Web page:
When I’m playing with LM, or watching him play, I feel the constant urge to be “doing” something. Apparently playing with my child is not enough. My mind starts wandering. It’s been an hour since I looked at Facebook. Maybe I should see how the site stats on my blog are doing. I should definitely check email to make sure my editor isn’t trying to get ahold of me. So I casually pull out the phone…maybe LM won’t notice. I prop it on my leg, hidden from his view. But somehow he knows. It’s like he can sense it. So he stops what he’s doing and comes to me. He stares at the phone and smiles. He wants it. So I reluctantly put it away.
It’s not just technology’s fault. Technology has just made it easier. My mind is really too blame. I’m constantly making mental lists of things I need or want to do. I find myself biding my time until LM takes a nap, when really, shouldn’t I be enjoying the time I have with him, focusing on him, not waiting until he conks out to feel like I’m living my life? Stop thinking, I tell myself. Stop trying to multitask. Be mindful. Be present. He is only going to be a baby for a very short time.
But it can be isolating being a stay-at-home mom, so another aspect of distracting parenting for me is to feel connected. Hence the need to check social media a million times a day. I connect with a lot of moms in the Facebook groups I’m a part of, and sometimes I think they help me keep my sanity. We discuss our kids, things going on in the world, books, movies, you know, adult topics that I don’t get to talk about all day with a one-year-old. Maybe I just get a little, well, bored sometimes.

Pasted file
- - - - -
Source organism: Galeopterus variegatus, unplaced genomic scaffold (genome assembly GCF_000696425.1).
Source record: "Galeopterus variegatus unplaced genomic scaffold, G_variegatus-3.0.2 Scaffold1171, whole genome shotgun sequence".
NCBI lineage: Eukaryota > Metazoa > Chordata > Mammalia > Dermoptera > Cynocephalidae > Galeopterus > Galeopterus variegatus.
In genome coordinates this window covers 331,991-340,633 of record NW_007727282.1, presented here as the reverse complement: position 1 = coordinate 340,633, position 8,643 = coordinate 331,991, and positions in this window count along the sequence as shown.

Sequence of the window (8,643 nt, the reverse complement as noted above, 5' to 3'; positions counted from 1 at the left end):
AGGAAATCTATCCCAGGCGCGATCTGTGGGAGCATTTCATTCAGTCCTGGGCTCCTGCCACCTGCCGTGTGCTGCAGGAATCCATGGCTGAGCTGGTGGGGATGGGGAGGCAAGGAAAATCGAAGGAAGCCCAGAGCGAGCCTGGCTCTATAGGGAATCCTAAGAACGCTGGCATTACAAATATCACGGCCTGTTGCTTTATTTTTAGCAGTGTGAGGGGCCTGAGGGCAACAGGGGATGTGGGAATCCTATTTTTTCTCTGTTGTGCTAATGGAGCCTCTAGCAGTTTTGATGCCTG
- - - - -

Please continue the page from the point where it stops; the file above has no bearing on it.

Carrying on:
I hate that I missed his first year in a mommy fog of sleep deprivation. So why I can’t I just pay attention to him – real, undivided attention? If I don’t, I’m going to miss his second year too. And eventually, he may pick up on my multitasking mindset and think he’s not enough. And yet sometimes I think that what I’m doing isn’t enough, that I need to worry about advancing my freelance career, or writing this blog, or paying bills, or cleaning the house. If I don’t get those things done in a day, I feel like I haven’t accomplished anything…except raising our son. And shouldn’t that be the most important task of all?
Do you admit to distracting parenting too? How do you try to avoid it?
The other day I took LM for a walk around a lake near our house. It was just about a perfect fall day, warm and breezy with the sun sparkling off the water. I had one of those surreal moments when I asked myself, “Is this really my life?” For so many years I wasn’t sure if I would ever be a mom, and now here I was, not only a mom but a mom who is able to stay home with her son and walk him around a perfect lake on a perfect fall day.
Across from the lake is a cemetery, and as I walked by a funeral procession drove in. When I passed around a second time, the mourners were gathered around the coffin, and I wondered if it was somehow a bad omen to see such a sight on this otherwise perfect day. I wondered who the dead person was. Maybe, I reasoned, this is one of those “happy funerals” in which the person is old and has lived a long and fulfilled life, and his funeral becomes sort of a family reunion, and all his relatives end up talking and laughing and it’s actually nice to see everyone again. Maybe this funeral wasn’t a bad omen at all, but a reminder that life goes on, or that there’s a circle of life, or something kind of corny like that. But corny or not, it’s true. And now that I am a mother, I’ve feel like I am a part of it.
Ever since I had LM, these surreal moments, which I’m not sure I would have if I hadn’t had trouble getting pregnant, because then this would just seem to be a normal part of life – you have a baby and then you walk him around a park – creep up on me, and I’m filled with a sense of peace and wonder at the simple things in life, like sun sparkling off water on a perfect fall day.